Tips & Tricks
Making the Most of Filled Breads
The only thing better than fresh, warm bread is fresh warm bread filled with extra deliciousness. From pigs in a blanket to cinnamon rolls to an elegantly swirled babka, filled breads create their own special occasions at the table. They’re not difficult to do, but there are some techniques to know that will give your breads (and your confidence) a boost.
Keep it soft
Most filled breads are made with enriched doughs that include butter, milk, a bit of sugar, and sometimes eggs or sour cream. The texture of the dough should be smooth and silky after its first rise, soft enough to pat into place without tugging. If it’s stiff or feels bouncy and snaps back when you try to move it around, it probably has too much flour in it. To work with dough like this, the best you can do is let it rest for 10 minutes when it starts to contract before gently stretching some more.
Grease, don’t flour
By lightly greasing the work surface with pan spray instead of dusting with flour, the dough moves around easily. It’s also harder to overwork it because it has no traction. Which brings us to…
After the dough has had its first rise, it’s as relaxed as it can be. Don’t pay any attention to instructions that tell you to punch it down or knead it at this point. Simply turn it out onto your work bench and gently press it down and toward the shape your recipe calls for (usually that’s a rectangle of some kind). The more you handle the dough the more it will want to contract and the harder it will be to shape properly.
Don’t tug on me
After filling, the next step is to roll up the dough. This should be done without pulling or stretching it. Putting tension on the dough squeezes out the filling, makes loaves more likely to tear on top when they bake and, in the case of sweet rolls, creates peaked, pointy centers. (When the dough is too tightly wound it has nowhere to go but up when it expands in the oven).
Treats for all
The dough above is destined for a batch of sticky buns, with a filling made of sugar, cinnamon, and melted butter. When spreading the filling over the dough, leave a half an inch along the long edges uncovered. This lets the swirl get started properly in the center and ensures bare dough that will stick to the rolled-up log you’re going to make so you can properly pinch the edge to seal it. Cover the dough all the way to the short edges as you see on the right, to give those end pieces their due. The left edge of the dough, as shown, would be a sadly disappointing sweet roll, deprived of any filling.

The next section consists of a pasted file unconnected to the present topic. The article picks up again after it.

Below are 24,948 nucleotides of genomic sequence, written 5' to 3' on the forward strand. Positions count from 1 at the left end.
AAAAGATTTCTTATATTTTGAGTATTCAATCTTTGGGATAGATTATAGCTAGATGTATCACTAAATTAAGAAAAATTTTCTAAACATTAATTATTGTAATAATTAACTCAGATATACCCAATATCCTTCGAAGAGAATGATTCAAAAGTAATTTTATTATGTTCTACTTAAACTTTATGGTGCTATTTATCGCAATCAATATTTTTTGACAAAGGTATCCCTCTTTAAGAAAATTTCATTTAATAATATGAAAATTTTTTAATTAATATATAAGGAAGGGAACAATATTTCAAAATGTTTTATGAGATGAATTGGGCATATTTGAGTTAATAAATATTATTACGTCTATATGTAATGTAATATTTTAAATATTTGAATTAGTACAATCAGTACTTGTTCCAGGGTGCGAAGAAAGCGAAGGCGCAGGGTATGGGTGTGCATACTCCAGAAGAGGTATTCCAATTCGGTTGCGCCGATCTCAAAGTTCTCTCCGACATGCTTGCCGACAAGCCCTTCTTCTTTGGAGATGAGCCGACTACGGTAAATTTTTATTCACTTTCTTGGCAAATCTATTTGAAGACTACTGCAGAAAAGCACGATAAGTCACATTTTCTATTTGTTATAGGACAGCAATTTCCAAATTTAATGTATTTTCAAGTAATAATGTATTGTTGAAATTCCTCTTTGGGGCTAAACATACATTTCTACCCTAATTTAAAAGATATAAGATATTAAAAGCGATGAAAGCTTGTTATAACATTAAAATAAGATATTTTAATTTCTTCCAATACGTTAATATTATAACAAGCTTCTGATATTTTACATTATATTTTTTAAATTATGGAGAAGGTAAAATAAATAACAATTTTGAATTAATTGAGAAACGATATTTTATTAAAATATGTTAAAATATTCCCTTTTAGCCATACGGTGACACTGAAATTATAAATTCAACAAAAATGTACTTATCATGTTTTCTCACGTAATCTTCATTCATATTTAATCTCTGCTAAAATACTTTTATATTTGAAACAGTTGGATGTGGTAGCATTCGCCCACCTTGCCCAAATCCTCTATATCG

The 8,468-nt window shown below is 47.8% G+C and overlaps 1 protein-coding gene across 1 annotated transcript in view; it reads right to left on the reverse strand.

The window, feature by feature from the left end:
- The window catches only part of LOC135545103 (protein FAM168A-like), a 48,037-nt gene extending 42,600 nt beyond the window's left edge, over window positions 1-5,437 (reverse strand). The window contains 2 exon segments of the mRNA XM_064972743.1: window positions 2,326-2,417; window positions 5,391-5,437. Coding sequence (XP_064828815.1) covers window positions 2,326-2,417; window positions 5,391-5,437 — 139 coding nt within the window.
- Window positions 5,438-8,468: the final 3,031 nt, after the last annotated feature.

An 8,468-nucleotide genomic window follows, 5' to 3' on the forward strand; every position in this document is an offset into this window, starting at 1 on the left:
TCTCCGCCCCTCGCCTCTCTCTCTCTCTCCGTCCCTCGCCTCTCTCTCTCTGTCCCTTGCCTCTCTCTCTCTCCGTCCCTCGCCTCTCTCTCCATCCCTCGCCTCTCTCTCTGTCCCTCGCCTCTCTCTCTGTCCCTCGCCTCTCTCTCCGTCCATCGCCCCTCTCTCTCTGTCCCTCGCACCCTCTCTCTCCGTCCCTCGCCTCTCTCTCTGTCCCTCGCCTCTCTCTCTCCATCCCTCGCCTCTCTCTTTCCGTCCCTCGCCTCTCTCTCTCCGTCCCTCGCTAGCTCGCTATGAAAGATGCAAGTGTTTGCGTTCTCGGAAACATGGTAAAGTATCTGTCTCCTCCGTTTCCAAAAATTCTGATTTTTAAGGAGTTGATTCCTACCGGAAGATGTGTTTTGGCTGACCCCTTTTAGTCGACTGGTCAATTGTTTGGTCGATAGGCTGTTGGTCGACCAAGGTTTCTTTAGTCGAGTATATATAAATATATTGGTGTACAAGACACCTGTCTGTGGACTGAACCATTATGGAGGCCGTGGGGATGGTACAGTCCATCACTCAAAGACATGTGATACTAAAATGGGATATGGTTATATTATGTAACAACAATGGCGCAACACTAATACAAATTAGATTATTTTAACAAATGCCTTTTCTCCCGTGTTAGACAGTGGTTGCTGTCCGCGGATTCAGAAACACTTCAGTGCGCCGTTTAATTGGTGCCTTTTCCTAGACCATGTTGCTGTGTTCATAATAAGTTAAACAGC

On a roll
One of the challenges of filled spiral breads is how to pack in all the tasty goodness without creating a slice that falls apart. Recipes that call for brushing dough with butter before filling tend to unravel; the fat in the butter keeps the dough from sticking to itself. Instead, consider brushing the dough with milk as shown in the setup above, then sprinkling with a mixture of cinnamon sugar and flour. In this loaf, the filling helps keep the slices together instead of encouraging them to unravel.
Slice, don’t smush
How do you get that photo-worthy clean spiral? Skip the bench or serrated knife when slicing your cinnamon rolls and reach for some unflavored dental floss (fishing line works, too). The photo on the left shows what happens when rolls are cut with a knife: they get compressed and the filling can start to leak or ooze out. On the right are rolls that were cut with floss. Here’s how: Put a length of dental floss under the log of dough where you want to cut it. Cross the ends over each other on top. Pull the opposing ends of the floss until they slice up through the dough for a perfectly clean cut.
If you’ve never made a filled bread, give these Maple Pecan Sticky Buns or Sausage-Filled Cheese Rolls a try. With these hints to help you can make any filled bread better and more beautiful. The only limits to what you can make are your pantry and imagination!
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